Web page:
In at least one case where I was trustee I got around the problem by abandoning the claim back to the debtor, in exchange for a security interest in the claim. When an asset is abandoned back to the debtor, the abandonment is effective as of the petition date (or 'nunc pro tunc" in lawyer-speak.) Thus, the debtor retroactively was empowered to have standing to prosecute the state court action; the debtor's original lawsuit could continue without worrying about statute of limitation problems, and the creditors still received the proceeds of the suit by virtue of the security interest. The sequence of events above would then look like this:

1) A lawsuit claim (personal injury or contract claim) was not scheduled in bankruptcy
2) The bankruptcy case closed
3) The debtor files a state court lawsuit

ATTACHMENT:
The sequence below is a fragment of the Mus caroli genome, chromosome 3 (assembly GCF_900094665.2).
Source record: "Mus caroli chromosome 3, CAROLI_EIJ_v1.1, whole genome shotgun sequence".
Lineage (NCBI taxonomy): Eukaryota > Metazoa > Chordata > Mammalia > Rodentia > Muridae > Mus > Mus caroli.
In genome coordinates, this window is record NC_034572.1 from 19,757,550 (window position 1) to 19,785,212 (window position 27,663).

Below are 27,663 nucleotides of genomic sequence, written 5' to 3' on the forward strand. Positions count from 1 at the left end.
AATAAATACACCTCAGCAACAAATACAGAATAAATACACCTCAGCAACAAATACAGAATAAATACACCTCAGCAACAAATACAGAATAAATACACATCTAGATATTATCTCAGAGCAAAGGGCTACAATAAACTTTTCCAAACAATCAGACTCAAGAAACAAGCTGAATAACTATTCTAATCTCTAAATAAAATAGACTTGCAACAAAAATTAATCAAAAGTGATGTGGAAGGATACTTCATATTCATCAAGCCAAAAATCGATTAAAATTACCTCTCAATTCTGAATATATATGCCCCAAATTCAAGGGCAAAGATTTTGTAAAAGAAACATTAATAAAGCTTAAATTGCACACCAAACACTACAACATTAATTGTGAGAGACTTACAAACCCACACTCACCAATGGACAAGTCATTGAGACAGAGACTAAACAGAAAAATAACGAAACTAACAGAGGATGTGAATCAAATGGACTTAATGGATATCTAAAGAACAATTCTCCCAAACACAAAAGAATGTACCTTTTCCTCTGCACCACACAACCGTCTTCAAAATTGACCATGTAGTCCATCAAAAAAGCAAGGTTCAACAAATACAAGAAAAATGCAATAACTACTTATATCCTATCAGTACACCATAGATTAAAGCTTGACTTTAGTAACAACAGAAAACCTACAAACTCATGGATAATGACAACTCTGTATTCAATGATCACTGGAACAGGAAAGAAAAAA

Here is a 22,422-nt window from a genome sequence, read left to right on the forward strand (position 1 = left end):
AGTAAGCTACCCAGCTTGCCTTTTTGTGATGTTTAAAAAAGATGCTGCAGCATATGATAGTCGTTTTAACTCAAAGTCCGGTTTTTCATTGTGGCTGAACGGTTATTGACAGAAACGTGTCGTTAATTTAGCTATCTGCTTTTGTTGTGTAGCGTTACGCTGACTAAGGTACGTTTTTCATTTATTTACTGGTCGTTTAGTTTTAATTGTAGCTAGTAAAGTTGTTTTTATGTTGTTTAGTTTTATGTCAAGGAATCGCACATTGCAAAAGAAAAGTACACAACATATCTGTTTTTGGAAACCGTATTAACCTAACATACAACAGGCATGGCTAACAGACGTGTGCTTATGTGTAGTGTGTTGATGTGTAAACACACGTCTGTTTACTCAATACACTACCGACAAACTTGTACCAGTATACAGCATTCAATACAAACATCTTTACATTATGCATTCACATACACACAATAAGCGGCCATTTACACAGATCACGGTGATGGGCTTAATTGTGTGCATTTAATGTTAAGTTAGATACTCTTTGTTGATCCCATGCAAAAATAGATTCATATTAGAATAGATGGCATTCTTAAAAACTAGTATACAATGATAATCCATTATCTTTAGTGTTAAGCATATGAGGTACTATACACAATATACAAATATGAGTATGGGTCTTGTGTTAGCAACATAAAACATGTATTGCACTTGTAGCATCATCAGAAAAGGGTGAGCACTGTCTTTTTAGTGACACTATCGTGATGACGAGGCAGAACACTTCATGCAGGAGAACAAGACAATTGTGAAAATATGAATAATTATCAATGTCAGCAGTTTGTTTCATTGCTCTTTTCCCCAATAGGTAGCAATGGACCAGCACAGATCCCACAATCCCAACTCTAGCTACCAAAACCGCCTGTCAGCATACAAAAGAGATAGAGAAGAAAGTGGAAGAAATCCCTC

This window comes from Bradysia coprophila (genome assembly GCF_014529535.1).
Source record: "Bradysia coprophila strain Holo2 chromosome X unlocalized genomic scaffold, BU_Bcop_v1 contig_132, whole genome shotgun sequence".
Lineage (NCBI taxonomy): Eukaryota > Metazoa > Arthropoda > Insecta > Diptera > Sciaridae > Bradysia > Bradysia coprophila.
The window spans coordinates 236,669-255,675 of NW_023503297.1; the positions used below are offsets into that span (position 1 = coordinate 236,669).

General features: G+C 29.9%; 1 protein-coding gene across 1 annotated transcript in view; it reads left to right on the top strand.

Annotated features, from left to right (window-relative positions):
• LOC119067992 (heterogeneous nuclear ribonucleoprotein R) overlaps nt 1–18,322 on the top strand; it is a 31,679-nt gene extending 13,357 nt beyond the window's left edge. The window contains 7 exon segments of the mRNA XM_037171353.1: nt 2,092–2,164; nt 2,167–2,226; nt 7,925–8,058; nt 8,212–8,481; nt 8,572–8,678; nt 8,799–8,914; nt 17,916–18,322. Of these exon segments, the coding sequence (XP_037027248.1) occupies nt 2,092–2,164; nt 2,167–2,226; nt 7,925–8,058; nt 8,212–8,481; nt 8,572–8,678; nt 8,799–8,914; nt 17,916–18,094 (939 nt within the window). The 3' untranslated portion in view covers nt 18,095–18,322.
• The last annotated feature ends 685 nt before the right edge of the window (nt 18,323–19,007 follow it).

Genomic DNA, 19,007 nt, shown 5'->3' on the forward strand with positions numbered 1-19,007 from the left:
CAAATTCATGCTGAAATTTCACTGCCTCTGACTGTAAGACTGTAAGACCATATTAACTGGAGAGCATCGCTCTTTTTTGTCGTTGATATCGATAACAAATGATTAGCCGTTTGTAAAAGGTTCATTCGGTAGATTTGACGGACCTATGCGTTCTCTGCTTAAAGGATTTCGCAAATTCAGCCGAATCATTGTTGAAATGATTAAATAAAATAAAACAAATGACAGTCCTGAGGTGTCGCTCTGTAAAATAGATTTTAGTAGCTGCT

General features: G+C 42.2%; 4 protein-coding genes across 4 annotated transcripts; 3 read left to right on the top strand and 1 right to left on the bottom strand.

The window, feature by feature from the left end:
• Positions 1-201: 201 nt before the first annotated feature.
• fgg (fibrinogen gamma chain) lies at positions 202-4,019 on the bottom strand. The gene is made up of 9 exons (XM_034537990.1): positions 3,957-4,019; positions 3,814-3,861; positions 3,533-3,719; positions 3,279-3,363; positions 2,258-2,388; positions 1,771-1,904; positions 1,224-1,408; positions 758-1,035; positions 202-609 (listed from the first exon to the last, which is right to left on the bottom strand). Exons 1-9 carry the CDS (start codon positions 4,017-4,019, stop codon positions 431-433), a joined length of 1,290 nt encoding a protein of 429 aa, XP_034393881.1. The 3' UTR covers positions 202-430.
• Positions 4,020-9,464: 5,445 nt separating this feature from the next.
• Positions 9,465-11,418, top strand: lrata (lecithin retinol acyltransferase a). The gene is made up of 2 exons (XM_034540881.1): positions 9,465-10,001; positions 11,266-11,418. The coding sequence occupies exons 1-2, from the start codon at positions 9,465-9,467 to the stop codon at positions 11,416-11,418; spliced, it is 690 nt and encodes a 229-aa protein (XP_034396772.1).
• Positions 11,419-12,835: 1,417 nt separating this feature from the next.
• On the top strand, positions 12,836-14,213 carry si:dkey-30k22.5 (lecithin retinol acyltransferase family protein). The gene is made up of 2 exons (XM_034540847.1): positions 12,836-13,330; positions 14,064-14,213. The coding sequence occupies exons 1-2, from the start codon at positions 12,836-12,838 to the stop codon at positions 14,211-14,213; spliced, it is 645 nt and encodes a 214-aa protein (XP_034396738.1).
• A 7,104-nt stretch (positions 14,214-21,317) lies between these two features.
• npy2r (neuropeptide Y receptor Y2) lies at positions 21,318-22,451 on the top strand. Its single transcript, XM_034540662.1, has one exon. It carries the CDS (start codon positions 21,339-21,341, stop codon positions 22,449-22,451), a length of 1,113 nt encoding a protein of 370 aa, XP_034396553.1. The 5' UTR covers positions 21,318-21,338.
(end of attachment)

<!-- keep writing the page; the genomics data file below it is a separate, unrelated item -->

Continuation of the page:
4) The debtor's state court case is facing dismissal due to lack of standing to sue,
5) The trustee made aware of the claim well after the statute of limitations had run,
6) The bankruptcy case is reopened;
7) The lawsuit claim is abandoned back to the debtor, in exchange for a security interest in the proceeds;
8) The debtor, retroactively, becomes the owner of the claim dating back to when the bankruptcy was filed;
9) Therefore, as the debtor was considered the owner of the claim when the post-bankruptcy lawsuit was filed, the debtor actually had standing to sue and the state court case was not dismissed.
5) Therefore, the trustee unable to pursue the claim.

I was pretty please with myself for coming up with that scheme, and then later found a couple of other New York cases where the exact same strategy was successful.